Historic Structures

Colonel McNeal House, Bolivar Tennessee

Date added: June 1, 2021 Categories: Tennessee House Mansion

Major Ezekiel Polk McNeal, who had the mansion built, was one of the earliest settlers of Hardeman County, having arrived there in 1822 with his father, uncle, and grandfather Polk. When the county was organized in 1823 its court first met on land of his father, Thomas McNeal; later the town of Bolivar was established on higher ground, originally owned by Ezekiel Polk (his grandfather). In addition to founding a dynasty with such grandsons as Major Ezekiel Polk McNeal and President James K. Polk, Ezekiel Polk should be remembered for writing one of the classic epitaphs of American cultural history. Ezekiel Polk died thirty years before this house was begun, but his grave is just across the road from it and the Polk Cemetery as a whole should not be overlooked. This is Colonel Ezekiel Polk's epitaph, "written by himself in the 74th year of his age.":

Here lies the dust of old E. P. One instance of mortality; Pennsylvania born. Car'lina bred. In Tennessee died on his bed. His youthful days he spent in pleasure. His latter days in gath'ring treasure; From superstitution lived quite free. And practiced strict morality; To holy cheats he was not willing To give one solitary shilling; He can foresee, and for foreseeing He equals most of men in being. That Church and State will join their pow'r And mis'ry on this country show'r; And Methodists with their camp bawling. Will be the cause of this downfalling; An era not destined to see. It waits for poor posterity. First fruits and tithes are odious things. And so are Bishops, Priests and Kings.

Family tradition states that Major Ezekiel Polk McNeal located his mansion where it is because of his wife, despondent over the loss of thier only child (Priscilla, who died July 16, 1854 at the age of eighteen), wanted to live as near the Polk Cemetery as possible. This story may be supported by the eastward orientation of the mansion (rear elevation, leading to the cemetery); the several other old houses in this section of town face northward, toward the public square. A number of very fine monuments grace the Polk Cemetery; several, including those of Ezekiel Polk McNeal and his daughter, are by L. H. and J. B. Fuller, St. Louis.

McNeal family tradition has preserved another story which may shed light on the architect's identity. The architect was said to be from Chicago, and a member of some military unit there. When Fort Sumter was fired upon (April, 1861) the interior of the McNeal house had not been finished, but the architect wanted to get back to his unit while travel was possible. Major McNeal assured him a safe conduct pass so that he could stay in Bolivar long enough to supervise completion of the house.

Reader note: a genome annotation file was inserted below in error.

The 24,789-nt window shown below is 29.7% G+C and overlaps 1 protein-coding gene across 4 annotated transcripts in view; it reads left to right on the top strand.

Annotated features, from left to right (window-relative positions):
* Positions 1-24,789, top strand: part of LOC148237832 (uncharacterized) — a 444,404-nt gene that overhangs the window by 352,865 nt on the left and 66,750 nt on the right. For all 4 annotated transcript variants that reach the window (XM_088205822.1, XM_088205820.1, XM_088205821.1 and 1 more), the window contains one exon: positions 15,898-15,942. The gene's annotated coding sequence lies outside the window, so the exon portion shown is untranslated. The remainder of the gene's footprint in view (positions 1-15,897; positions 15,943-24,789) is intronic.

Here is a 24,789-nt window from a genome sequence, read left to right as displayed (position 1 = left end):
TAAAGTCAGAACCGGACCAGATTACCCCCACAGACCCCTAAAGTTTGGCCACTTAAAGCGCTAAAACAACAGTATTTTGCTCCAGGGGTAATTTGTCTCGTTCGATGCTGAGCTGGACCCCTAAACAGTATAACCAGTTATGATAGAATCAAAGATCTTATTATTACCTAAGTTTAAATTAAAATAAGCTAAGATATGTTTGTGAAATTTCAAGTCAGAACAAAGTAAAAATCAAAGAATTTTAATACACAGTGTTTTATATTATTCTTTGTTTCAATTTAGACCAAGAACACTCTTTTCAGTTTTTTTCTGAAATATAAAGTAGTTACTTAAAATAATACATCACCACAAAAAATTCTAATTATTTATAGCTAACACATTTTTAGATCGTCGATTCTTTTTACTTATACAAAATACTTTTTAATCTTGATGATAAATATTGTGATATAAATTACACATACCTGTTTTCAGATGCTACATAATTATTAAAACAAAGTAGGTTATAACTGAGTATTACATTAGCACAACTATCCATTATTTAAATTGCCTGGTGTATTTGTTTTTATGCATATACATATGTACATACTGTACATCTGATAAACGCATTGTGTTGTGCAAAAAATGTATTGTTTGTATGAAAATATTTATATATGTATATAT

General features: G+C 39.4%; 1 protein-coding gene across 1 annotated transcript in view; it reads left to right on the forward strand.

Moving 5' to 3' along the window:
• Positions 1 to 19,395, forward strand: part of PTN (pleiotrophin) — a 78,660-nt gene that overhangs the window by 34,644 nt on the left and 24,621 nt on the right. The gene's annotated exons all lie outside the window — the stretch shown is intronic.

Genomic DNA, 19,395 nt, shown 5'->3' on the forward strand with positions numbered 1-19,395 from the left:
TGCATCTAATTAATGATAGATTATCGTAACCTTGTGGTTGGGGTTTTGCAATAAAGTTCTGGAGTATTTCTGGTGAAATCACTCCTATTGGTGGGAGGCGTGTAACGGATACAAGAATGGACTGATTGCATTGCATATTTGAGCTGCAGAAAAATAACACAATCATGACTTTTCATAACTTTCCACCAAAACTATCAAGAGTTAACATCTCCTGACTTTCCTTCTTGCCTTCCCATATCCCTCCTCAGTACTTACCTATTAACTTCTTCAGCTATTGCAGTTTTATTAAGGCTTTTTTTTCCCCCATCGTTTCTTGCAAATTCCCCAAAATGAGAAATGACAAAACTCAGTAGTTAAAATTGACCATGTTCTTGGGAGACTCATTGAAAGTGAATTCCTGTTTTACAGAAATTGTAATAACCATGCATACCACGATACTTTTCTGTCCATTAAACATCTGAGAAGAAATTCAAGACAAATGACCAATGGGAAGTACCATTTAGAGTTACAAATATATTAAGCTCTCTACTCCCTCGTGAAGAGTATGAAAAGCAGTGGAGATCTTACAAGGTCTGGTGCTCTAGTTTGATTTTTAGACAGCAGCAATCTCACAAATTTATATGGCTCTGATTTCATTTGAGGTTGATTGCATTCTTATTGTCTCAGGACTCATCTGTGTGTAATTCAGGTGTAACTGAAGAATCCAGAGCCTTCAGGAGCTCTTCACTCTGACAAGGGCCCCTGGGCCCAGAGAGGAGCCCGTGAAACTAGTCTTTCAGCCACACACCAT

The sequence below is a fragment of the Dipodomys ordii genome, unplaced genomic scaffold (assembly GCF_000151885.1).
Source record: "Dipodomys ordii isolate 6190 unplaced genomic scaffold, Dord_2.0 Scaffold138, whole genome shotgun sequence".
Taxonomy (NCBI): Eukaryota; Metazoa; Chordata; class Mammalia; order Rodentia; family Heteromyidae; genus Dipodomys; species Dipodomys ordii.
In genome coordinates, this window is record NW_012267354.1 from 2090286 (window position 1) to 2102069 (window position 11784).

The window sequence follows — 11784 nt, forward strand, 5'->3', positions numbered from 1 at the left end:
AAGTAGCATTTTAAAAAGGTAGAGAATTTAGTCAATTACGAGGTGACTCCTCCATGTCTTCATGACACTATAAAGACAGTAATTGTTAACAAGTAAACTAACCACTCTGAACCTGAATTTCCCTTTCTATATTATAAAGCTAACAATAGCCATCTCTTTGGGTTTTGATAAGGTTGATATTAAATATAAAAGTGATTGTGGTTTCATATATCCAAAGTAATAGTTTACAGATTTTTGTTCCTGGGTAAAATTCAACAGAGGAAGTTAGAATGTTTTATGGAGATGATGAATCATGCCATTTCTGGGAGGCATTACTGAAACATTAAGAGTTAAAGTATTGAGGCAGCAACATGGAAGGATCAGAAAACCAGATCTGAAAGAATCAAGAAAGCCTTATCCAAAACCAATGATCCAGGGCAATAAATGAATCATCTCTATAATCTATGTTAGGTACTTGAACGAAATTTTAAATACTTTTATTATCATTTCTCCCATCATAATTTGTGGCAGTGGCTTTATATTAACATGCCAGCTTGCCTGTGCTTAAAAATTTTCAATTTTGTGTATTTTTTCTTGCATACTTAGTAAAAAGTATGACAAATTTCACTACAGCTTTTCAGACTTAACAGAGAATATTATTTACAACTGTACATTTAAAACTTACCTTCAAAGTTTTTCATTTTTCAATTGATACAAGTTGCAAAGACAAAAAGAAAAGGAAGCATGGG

Bolivar was occupied by Union troops almost from the beginning of the war. Battles was fought around it, but no great damage was done to the town by either army; orders and reports by commanders on both sides indicate that it was spared by design, not by chance. At one point in the occupation, so the story goes, a Federal Cavalry unit was billeted on the grounds of the McNeal house. The troops were becoming boisterious, and some hitched their horses to the ornate cast-iron porch balustrade. Major McNeal's wife came out and requested them to tie the horses to hitching posts or trees, as the cast-iron might break off. When they refused, the officer of the day was summoned. He proved to be the architect who had designed the house, and rather emphatically supported Mrs. McNeal's request. The mansion was not subsequently threatened.

The McNeal mansion was also visited by General Ulysses S. Grant a short time before the Battle of Shiloh; the General aided Major McNeal in recovering a large sum of money which the Federal Quartermaster, through some sort of military pressure and personal extortion, had exacted from McNeal and had kept for himself.

The major section of the house is two stories with cellar and attic which was originally a Ball Room. The service portion of the house is one story.

The foundations are built of brick and stone. Exterior walls solid brick. Major interior partitions solid brick. Certain minor partitions are wood. The flooring is made of heart cedar laid on hand hewn joists and sills and covered from corner to corner with rich carpeting. Crystal chandeliers throughout the house have been adapted for electricity. The mantels are of Carara Marble imported from Italy and are exquisite examples. The cast iron porches were cast in Spain. Exterior woodwork in many cases is Cherry. Interior plastered walls hand painted throughout the down stairs section and in the hall and certain rooms on the second floor. This painting was done to emulate paneling and cornices in such a careful manner that it is only noticeable after careful and close observation that what appears to be cornices and panels are really paint,. Panels decorated in floral designs and the colors are quite intense.